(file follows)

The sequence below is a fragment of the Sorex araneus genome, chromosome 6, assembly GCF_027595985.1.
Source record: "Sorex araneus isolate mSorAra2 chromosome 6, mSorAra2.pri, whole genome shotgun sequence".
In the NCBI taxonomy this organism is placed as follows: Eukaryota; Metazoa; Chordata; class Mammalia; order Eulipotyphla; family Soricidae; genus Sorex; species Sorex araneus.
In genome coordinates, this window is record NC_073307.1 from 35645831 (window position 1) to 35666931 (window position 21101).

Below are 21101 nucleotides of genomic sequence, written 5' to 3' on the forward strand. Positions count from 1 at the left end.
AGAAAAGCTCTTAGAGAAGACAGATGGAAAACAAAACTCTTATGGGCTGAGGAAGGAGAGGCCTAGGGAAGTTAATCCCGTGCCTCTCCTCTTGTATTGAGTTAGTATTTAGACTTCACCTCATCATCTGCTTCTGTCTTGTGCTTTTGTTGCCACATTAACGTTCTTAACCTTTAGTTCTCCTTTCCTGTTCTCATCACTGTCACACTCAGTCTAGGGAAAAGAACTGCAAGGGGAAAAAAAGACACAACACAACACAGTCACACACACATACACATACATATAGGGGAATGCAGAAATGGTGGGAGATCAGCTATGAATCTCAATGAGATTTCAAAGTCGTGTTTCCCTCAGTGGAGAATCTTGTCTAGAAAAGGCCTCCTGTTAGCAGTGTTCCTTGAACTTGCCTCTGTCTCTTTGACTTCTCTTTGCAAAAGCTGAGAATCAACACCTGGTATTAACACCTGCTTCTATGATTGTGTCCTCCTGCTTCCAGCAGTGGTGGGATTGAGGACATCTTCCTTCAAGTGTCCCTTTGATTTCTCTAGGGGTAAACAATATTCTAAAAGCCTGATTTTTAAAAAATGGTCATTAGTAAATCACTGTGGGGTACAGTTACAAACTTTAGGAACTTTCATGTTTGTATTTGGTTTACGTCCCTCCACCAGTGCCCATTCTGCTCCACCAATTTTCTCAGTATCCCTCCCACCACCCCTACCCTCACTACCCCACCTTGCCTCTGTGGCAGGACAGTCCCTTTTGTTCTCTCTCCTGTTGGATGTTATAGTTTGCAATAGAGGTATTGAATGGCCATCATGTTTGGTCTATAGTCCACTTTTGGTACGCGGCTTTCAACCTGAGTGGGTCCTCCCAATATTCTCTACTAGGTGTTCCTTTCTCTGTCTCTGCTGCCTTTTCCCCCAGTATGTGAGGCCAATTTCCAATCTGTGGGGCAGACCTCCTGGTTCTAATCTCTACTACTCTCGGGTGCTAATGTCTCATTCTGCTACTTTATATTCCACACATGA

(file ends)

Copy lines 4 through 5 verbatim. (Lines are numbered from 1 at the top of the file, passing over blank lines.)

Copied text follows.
In genome coordinates, this window is record NC_073307.1 from 35645831 (window position 1) to 35666931 (window position 21101).

Below are 21101 nucleotides of genomic sequence, written 5' to 3' on the forward strand. Positions count from 1 at the left end.